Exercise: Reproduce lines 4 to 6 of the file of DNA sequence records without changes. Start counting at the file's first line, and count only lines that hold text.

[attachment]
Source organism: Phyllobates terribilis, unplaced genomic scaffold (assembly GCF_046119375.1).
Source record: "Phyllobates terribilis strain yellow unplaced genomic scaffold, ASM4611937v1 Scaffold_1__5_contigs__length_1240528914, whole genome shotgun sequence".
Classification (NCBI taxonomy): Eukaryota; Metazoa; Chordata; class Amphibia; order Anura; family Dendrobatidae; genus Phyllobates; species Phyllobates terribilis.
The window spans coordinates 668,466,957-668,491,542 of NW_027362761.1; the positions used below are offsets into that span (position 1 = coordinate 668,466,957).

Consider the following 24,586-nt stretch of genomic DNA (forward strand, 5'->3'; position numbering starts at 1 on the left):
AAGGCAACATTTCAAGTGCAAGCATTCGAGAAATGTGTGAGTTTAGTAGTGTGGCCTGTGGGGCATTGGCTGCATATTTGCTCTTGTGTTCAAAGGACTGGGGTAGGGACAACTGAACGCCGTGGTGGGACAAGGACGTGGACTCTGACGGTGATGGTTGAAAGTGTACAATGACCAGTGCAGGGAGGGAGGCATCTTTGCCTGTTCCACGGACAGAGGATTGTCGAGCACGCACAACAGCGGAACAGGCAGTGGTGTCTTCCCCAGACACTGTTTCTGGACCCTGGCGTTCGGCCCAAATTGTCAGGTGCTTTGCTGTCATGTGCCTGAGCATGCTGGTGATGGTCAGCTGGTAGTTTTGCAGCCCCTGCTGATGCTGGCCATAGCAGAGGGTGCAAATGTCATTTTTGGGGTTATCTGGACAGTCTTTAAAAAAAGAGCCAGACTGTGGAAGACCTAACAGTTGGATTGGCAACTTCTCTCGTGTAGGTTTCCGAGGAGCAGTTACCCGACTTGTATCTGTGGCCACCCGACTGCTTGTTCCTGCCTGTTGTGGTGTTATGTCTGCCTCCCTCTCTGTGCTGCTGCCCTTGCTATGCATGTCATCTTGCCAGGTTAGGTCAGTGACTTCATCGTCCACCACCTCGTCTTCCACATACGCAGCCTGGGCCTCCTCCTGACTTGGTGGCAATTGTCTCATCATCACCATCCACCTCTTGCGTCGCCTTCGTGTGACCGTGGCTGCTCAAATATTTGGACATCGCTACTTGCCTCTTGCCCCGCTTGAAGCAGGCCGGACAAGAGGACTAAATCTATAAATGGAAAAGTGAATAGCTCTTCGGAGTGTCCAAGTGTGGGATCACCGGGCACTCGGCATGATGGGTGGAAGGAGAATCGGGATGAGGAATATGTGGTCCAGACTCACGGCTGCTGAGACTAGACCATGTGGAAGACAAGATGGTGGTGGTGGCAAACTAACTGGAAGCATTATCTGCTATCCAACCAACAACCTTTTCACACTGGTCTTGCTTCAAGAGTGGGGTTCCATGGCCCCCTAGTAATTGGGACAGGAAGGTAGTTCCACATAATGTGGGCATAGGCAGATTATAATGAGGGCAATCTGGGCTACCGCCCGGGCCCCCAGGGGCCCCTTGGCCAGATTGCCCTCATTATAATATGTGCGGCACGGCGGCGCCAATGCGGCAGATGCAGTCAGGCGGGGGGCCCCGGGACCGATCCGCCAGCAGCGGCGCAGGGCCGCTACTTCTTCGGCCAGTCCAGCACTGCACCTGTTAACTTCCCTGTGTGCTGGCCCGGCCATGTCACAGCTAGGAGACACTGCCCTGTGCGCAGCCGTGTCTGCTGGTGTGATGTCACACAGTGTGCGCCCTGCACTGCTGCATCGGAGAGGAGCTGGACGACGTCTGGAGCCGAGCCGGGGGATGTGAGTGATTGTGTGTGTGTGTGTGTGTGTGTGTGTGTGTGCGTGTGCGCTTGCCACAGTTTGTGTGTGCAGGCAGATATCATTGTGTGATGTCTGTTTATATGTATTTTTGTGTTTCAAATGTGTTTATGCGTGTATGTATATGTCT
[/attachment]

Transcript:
The window spans coordinates 668,466,957-668,491,542 of NW_027362761.1; the positions used below are offsets into that span (position 1 = coordinate 668,466,957).

Consider the following 24,586-nt stretch of genomic DNA (forward strand, 5'->3'; position numbering starts at 1 on the left):
AAGGCAACATTTCAAGTGCAAGCATTCGAGAAATGTGTGAGTTTAGTAGTGTGGCCTGTGGGGCATTGGCTGCATATTTGCTCTTGTGTTCAAAGGACTGGGGTAGGGACAACTGAACGCCGTGGTGGGACAAGGACGTGGACTCTGACGGTGATGGTTGAAAGTGTACAATGACCAGTGCAGGGAGGGAGGCATCTTTGCCTGTTCCACGGACAGAGGATTGTCGAGCACGCACAACAGCGGAACAGGCAGTGGTGTCTTCCCCAGACACTGTTTCTGGACCCTGGCGTTCGGCCCAAATTGTCAGGTGCTTTGCTGTCATGTGCCTGAGCATGCTGGTGATGGTCAGCTGGTAGTTTTGCAGCCCCTGCTGATGCTGGCCATAGCAGAGGGTGCAAATGTCATTTTTGGGGTTATCTGGACAGTCTTTAAAAAAAGAGCCAGACTGTGGAAGACCTAACAGTTGGATTGGCAACTTCTCTCGTGTAGGTTTCCGAGGAGCAGTTACCCGACTTGTATCTGTGGCCACCCGACTGCTTGTTCCTGCCTGTTGTGGTGTTATGTCTGCCTCCCTCTCTGTGCTGCTGCCCTTGCTATGCATGTCATCTTGCCAGGTTAGGTCAGTGACTTCATCGTCCACCACCTCGTCTTCCACATACGCAGCCTGGGCCTCCTCCTGACTTGGTGGCAATTGTCTCATCATCACCATCCACCTCTTGCGTCGCCTTCGTGTGACCGTGGCTGCTCAAATATTTGGACATCGCTACTTGCCTCTTGCCCCGCTTGAAGCAGGCCGGACAAGAGGACTAAATCTATAAATGGAAAAGTGAATAGCTCTTCGGAGTGTCCAAGTGTGGGATCACCGGGCACTCGGCATGATGGGTGGAAGGAGAATCGGGATGAGGAATATGTGGTCCAGACTCACGGCTGCTGAGACTAGACCATGTGGAAGACAAGATGGTGGTGGTGGCAAACTAACTGGAAGCATTATCTGCTATCCAACCAACAACCTTTTCACACTGGTCTTGCTTCAAGAGTGGGGTTCCATGGCCCCCTAGTAATTGGGACAGGAAGGTAGTTCCACATAATGTGGGCATAGGCAGATTATAATGAGGGCAATCTGGGCTACCGCCCGGGCCCCCAGGGGCCCCTTGGCCAGATTGCCCTCATTATAATATGTGCGGCACGGCGGCGCCAATGCGGCAGATGCAGTCAGGCGGGGGGCCCCGGGACCGATCCGCCAGCAGCGGCGCAGGGCCGCTACTTCTTCGGCCAGTCCAGCACTGCACCTGTTAACTTCCCTGTGTGCTGGCCCGGCCATGTCACAGCTAGGAGACACTGCCCTGTGCGCAGCCGTGTCTGCTGGTGTGATGTCACACAGTGTGCGCCCTGCACTGCTGCATCGGAGAGGAGCTGGACGACGTCTGGAGCCGAGCCGGGGGATGTGAGTGATTGTGTGTGTGTGTGTGTGTGTGTGTGTGTGTGCGTGTGCGCTTGCCACAGTTTGTGTGTGCAGGCAGATATCATTGTGTGATGTCTGTTTATATGTATTTTTGTGTTTCAAATGTGTTTATGCGTGTATGTATATGTCT